The next day, I asked to be transferred. I was not alone. By the end of the week, Berman’s class had shrunk by about half. The same thing happened every year; his classes often ended up as intimate gatherings of six to eight. Many students found Berman forbidding, but some of the teachers referred to him as a genius. Boys competed to learn tidbits about him. It was said, with little or no evidence, that he was an artist and a sculptor, that he knew Sanskrit, Russian, and Urdu, and that his wife and child had been killed in a horrific car crash. Though he was only in his mid-thirties, a graduate of the University of Michigan, it was rumored that he had been a paleontologist and had taught at Yale. Administrators told students and their parents that Horace Mann was incredibly lucky to have him, however odd he might be. The boys who remained in his classes were often caught up in his love of art, music, and literature, and in his belief that every moment of life should be spent reaching for the transcendence of the Elgin Marbles, of a fresco by Fra Angelico, even of an ordinary sunset. The boys absorbed the lists he made. “Take this down,” he’d say. “The ten greatest racehorses of all time.” Or, “This is the list of the ten greatest movies ever made—but you won’t find ‘Lawrence of Arabia’ on it, because it’s off the charts!” One day, he mounted a rearview mirror on the far wall of the classroom so that he could stare at the portrait of Milton behind his back.


Berman could be mercilessly critical. He called boys “fools” and “peons” and scoffed at their vulgar interests in pop culture, girls, and material things. He was a fastidious reader of students’ work and a tough, sometimes capricious grader. He noted carefully who accepted his authority and who resisted. After he overheard one boy imitating him in the hallway, he covered the boy’s next paper with lacerating comments: “You used to be better.” On the rare occasion when a student earned his praise, he would be celebrated. Now and then, Berman would ask for a copy of a particularly well-wrought paper, which the boys took as the highest compliment; they called it “hitting the wow.”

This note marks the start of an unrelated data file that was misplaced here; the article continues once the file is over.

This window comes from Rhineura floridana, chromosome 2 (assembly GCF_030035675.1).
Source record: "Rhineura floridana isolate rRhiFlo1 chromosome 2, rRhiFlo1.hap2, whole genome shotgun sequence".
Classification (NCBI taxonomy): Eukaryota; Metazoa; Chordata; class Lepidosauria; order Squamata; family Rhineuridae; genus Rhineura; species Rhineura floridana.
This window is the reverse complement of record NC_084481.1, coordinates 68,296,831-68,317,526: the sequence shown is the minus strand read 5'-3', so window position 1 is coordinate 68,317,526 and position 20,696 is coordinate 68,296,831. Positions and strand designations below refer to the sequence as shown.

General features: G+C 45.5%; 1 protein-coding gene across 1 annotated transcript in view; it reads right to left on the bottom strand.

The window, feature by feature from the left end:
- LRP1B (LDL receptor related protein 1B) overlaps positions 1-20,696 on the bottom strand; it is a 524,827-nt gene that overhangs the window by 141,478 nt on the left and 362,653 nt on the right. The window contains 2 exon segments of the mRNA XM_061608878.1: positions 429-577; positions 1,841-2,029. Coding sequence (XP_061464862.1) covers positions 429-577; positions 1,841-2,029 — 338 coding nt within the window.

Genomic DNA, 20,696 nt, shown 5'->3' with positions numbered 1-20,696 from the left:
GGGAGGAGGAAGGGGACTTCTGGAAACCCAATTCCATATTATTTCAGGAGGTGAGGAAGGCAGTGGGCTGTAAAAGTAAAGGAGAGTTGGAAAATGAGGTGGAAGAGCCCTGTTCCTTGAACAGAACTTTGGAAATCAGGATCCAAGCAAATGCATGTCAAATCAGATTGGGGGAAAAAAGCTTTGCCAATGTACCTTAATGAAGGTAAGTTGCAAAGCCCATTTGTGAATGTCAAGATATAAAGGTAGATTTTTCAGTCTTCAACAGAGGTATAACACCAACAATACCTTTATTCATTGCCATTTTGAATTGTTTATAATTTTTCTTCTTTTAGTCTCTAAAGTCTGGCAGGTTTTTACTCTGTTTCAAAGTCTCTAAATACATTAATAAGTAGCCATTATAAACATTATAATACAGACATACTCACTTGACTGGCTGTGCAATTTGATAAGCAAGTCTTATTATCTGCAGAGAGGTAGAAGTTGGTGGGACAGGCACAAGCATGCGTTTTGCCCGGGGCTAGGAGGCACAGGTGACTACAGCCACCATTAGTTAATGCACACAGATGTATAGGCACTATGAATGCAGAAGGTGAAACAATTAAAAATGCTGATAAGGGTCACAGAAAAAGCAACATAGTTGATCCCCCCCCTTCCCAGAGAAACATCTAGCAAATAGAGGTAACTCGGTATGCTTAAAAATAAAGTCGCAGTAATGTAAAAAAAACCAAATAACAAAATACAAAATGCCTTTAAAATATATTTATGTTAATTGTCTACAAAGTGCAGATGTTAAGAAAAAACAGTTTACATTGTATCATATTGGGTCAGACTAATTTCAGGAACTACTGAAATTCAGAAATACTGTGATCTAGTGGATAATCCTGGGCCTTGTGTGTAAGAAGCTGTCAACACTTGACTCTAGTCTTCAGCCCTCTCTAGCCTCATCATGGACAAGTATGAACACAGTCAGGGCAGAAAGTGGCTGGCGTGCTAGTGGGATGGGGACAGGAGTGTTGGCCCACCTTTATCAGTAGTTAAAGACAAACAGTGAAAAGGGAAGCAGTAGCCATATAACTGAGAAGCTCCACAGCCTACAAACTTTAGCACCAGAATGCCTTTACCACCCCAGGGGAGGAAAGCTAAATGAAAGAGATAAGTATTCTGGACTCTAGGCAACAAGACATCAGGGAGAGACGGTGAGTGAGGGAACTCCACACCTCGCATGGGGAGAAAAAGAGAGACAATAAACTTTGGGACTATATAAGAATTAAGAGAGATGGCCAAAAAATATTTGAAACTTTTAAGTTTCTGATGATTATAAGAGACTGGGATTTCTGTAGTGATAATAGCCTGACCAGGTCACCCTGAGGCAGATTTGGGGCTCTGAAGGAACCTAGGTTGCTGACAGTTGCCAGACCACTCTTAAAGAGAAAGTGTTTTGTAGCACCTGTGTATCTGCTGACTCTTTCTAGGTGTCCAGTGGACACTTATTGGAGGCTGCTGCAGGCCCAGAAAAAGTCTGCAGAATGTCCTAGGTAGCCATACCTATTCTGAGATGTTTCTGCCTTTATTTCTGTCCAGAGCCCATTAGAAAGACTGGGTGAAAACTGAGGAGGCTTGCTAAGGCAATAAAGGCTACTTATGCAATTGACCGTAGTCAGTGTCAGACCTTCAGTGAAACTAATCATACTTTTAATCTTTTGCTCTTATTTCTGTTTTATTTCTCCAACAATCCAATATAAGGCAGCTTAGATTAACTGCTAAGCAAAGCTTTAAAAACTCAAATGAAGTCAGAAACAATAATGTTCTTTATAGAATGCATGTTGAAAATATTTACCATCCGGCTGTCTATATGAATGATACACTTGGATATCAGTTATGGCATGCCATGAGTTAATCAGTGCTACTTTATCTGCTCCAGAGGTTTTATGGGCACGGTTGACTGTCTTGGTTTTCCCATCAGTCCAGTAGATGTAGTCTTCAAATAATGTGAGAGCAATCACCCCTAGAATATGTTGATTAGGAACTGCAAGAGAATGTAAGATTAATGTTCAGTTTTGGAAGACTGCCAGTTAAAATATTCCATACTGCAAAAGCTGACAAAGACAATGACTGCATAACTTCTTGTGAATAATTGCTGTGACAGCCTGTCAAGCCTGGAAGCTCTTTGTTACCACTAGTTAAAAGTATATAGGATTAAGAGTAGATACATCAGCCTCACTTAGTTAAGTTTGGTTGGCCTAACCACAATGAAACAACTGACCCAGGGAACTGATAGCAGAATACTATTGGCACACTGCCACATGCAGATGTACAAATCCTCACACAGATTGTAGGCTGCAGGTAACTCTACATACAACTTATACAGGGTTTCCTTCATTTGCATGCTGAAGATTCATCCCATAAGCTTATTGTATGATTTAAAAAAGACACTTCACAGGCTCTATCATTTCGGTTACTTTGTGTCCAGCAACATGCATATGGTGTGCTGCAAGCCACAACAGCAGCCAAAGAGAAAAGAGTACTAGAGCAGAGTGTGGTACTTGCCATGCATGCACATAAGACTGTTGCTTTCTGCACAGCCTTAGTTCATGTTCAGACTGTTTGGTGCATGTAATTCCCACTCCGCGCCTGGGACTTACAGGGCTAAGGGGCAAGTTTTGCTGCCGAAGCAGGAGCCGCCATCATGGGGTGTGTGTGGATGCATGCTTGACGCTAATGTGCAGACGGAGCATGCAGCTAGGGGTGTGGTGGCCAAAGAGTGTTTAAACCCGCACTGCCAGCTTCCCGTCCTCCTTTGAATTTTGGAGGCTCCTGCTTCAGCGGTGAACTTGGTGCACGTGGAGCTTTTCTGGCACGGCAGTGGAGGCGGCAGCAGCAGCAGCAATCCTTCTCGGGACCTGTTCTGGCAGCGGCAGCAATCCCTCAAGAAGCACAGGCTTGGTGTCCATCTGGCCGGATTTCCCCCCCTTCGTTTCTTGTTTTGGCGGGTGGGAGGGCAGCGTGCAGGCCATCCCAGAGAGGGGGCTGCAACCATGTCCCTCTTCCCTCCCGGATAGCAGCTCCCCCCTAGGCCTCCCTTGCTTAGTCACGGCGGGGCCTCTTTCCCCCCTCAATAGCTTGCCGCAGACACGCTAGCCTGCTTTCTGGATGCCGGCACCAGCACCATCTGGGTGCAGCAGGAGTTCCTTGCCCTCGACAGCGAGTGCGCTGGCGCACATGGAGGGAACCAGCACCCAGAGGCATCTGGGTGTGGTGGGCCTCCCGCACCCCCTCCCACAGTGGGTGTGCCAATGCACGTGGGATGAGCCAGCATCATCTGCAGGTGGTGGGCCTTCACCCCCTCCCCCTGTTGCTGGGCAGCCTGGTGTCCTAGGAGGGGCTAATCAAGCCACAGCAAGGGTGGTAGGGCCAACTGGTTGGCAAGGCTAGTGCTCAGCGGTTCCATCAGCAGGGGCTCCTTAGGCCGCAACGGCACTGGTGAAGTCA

One afternoon in 1969, Berman announced that a tenth grader named Stephen Fife had written a paper that indicated he could be the next Dickens. Soon afterward, Berman asked Fife to see him after class. This was the ultimate invitation: personal attention from the master, who would go over a student’s writing line by line, inquire about problems with his parents, and perhaps tutor him privately in art history or Russian.


Like other teachers, Berman took students on long field trips, and one spring break he invited Fife to join him and ten other boys on a trip to Washington, to visit the National Gallery of Art. On the first day, as the boys unpacked at a hotel, Fife was alone in his room when Berman entered. It was the first time Fife had ever seen him without jacket and tie. “Berman came up behind me,” Fife recalls. “I was twirled around and he had his tongue literally inside my mouth. It was like a muscle, thick and forceful to the point I couldn’t breathe. He didn’t say a word. I remember that sensation of choking and seeing his black glasses up against my nose. He was very forceful, one hand on the small of my back, and he put that hand down the rear of my pants and I remember being frozen, paralyzed. He was the person I admired more than anyone else in the world.”


Fife pulled away, and, he recalls, Berman grew angry. (Berman maintains that the entire scene never happened.) “Why are you being willful, Mr. Fife?” the teacher said.


To read the rest of Marc Fisher's New Yorker article:




The English Teacher


In the early years of their relationship, he says, Berman regularly beat him with a belt buckle. Berman wrote to me that this wasn’t true: “I do not recall ever striking anyone with a belt buckle; I guess I’d remember if I had. (Excellent idea, though.)”